Plan to spend a day or more to fully grasp the Gipper`s reach on America and the world at large.

This was the suit he was wearing on March 30th 1981 when an assassination attempt was made on his life.

It sits in the gallery along with the x-ray showing where john Hinckley`s bullet lodged in Reagan`s chest.

Twenty-five thousand students a year take in the 1983 setting in the discovery center with an oval office, military command center and press room.

'Education is really important to us,' says Alissa Whitely, Associate Director Education School Programs.  'Everything that we do is meant to inspire the next generation and really equip them with the tools they`ll need to be leaders in their school and their community.  When they come here they can come as young as 5th grade.  So, it`s really their first opportunity to get their feet wet in how does a leader make a decision?'

But it`s the newly opened situation room experience that is turning heads and opening minds.

'We`re here in the situation room at the Ronald Reagan Presidential library,' says Trey Alsup, Writer/Designer, Situation Room Experience and President, Wishcraft Simulations, Inc.  'Back in 2006 President George W. Bush ordered a complete renovation of the situation room in the White House.  So, they took it apart put it in crates and shipped it out.'

Reassembled in the Reagan complex, this live action role playing simulation is an experience like no other.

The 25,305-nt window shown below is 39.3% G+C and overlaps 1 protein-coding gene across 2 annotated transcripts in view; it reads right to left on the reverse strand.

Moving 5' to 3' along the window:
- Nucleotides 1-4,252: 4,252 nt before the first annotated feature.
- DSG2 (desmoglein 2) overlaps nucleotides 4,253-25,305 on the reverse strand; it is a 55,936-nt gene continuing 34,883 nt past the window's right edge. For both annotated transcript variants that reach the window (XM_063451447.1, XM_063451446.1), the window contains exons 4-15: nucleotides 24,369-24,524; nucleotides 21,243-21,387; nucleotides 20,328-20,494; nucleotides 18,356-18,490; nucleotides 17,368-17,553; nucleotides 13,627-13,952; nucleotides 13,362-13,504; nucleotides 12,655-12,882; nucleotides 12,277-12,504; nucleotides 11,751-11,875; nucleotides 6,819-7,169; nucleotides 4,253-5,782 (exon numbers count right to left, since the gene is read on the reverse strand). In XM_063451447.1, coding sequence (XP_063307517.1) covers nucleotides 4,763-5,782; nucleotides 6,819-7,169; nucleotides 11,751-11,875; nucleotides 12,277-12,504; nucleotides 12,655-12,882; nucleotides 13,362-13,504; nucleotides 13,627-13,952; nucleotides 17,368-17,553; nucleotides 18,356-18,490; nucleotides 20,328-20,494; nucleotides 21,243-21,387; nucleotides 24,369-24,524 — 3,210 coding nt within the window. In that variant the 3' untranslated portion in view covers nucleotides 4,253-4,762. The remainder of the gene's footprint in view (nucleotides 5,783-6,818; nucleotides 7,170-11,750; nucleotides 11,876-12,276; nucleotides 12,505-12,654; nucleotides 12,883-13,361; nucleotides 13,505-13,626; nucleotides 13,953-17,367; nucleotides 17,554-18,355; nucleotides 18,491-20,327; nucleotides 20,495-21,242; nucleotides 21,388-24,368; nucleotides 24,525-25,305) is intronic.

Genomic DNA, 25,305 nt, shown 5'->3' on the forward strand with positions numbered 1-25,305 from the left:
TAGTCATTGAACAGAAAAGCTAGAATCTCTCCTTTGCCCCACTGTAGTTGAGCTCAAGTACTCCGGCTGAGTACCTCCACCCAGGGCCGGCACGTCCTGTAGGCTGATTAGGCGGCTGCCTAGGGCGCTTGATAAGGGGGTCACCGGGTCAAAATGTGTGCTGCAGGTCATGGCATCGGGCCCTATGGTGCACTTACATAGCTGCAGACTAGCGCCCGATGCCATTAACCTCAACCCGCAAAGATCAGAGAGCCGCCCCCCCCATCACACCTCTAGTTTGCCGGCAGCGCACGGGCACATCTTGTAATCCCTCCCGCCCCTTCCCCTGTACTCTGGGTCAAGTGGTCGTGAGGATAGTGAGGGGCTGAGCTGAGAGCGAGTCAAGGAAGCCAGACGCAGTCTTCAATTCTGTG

'Everything you see in the room was in the White House,' says Alsup.  'From the paneling to the microphones above to the lighting, the table.'

That`s the table chiefs of staff sat after the 911 attacks in 2001, determining what steps to take next for the nation.

'We`re helping to provide young people and others with skills such as collaboration, teamwork, analysis of large bodies of information and other valuable speaking skills, ' says Mira Cohen, Director Education Ronald Reagan Presidential Library and Museum.

'We put them in the shoes of Secretary of State, spokesperson, White House physician, FBI and members of the media,' says Blackman.

'Then when you tell them this room has been used by nine presidents and at least six sitting presidents have sat at that table,' says Carina Morgan, Situation Room Experience Manager, Ronald Reagan Presidential Library & Museum.  'It`s just, the weight of the experience hits them.'

'But we also knew that we wanted technology in this simulation to foster communication between the kids face to face,' says Alsup.  'If the technology got in the way and kids were staring at their tablets instead of face to face then that`s a failure.  But it`s a pressure cooker.  We don`t make it easy on them.  They have to make decisions quickly with limited information and it`s hard.'

Throughout his political career, Reagan referred to America as a shining city upon a hill whose beacon of light guides freedom-loving people everywhere.

Opened in 1991, this hilltop campus between Los Angeles and Santa Barbara continues his life`s work into the 21st century and beyond.

It's here where Reagan is buried alongside his wife Nancy.

'President Reagan really felt like this was a hallowed space, it belongs to the people of the United States,' says Swan.  'The library and really the entire campus is 12 acres dedicated to showing other people ways to think.  It`s about education.  President Reagan was all about education and we at the library are still carrying on that mantra.'